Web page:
Sugar House

SLC Trimming Tons for 2014

How does Salt Lake City plan to reduce its amount of waste? It’s less complicated than you think.


If your New Year’s resolution is to lose some weight, you’re in good company. Salt Lake City has its own weight reduction­—or rather, waste reduction—goal for 2014, which is deleting 11,000 tons of recyclable waste from going to the landfill. By 2015, the city’s Zero Waste Resolution aims to increase residential recycling from the current rate of 38 percent to 50 percent.

The Sustainable Salt Lake Plan calls for eliminating all waste by 2040. To achieve that goal, the SLC’s Office of Sustainability is recommending new recycling requirements for businesses and 15+ unit apartment complexes that produce more than four cubic yards of waste per week. At present, the recycling rate for the city’s commercial sector is only 10 percent, but the plan would increase that rate to 25 percent.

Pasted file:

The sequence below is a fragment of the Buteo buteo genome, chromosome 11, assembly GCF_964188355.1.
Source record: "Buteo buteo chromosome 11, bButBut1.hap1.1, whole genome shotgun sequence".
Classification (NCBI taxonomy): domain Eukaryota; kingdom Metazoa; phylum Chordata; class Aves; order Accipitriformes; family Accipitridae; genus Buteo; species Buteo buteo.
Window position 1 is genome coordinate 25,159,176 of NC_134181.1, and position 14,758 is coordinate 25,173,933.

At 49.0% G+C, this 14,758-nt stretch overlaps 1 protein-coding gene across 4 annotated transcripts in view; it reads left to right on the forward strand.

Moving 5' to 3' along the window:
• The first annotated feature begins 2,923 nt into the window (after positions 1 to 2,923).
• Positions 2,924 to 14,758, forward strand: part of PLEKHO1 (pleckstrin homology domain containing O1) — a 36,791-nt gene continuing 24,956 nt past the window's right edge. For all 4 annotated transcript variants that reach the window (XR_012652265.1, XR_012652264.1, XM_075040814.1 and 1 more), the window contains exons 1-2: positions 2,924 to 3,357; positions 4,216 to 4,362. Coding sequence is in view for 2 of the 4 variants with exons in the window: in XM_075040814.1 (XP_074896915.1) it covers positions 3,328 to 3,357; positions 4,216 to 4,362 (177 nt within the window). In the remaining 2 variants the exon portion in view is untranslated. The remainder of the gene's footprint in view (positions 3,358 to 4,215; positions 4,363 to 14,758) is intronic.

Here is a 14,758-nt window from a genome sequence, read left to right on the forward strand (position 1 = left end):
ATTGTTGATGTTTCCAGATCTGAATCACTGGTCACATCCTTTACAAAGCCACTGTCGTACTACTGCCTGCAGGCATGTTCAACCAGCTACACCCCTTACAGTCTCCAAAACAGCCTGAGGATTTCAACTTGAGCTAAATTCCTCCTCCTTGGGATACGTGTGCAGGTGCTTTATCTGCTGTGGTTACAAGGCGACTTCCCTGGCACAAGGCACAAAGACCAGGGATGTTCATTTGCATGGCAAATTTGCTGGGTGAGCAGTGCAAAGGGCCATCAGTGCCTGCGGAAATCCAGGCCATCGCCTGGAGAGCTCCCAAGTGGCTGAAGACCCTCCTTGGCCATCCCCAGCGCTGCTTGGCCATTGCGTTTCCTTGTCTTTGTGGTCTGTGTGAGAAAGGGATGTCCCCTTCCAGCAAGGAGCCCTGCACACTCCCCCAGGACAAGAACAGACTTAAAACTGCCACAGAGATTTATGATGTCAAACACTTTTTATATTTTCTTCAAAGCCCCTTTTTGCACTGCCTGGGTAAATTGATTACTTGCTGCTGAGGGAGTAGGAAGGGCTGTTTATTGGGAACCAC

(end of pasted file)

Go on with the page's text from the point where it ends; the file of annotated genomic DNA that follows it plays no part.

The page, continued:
But diets, exercise programs and recycling do not work well unless they are done right. Larry Gibbons, Director for Business Development at Rocky Mountain Recycling, says the contamination rate for recyclables in Sugar House is about nine percent.

The worst problem is food waste – leftover soda in plastic bottles, and chicken bones in takeout boxes. One does not need to rinse out containers; greasy pizza boxes, bottle caps, and labels on cans are all fine. But containers should be completely empty.

The holidays are hard on the waist line, and they’re hard on the landfill and recyclers as well. Non-metallic wrapping paper is recyclable, but ribbons and bows can get tangled in the sorting equipment and should be re-used, not recycled. Loose styrofoam peanuts and shredded paper fall through the machinery and are thrown away, along with bits of broken glass and dirt.

Packing materials should be bagged so workers can pick the bags off the sorting line and make sure the contents get recycled. Empty plastic bags and natural cork bottle stoppers can be recycled at participating stores.

So if you’re thinking about changing lifestyle habits in 2014, “Reduce, Re-use and Recycle” is still good advice for a healthy new year.


Join our newsletter.
Stay informed.

Related Articles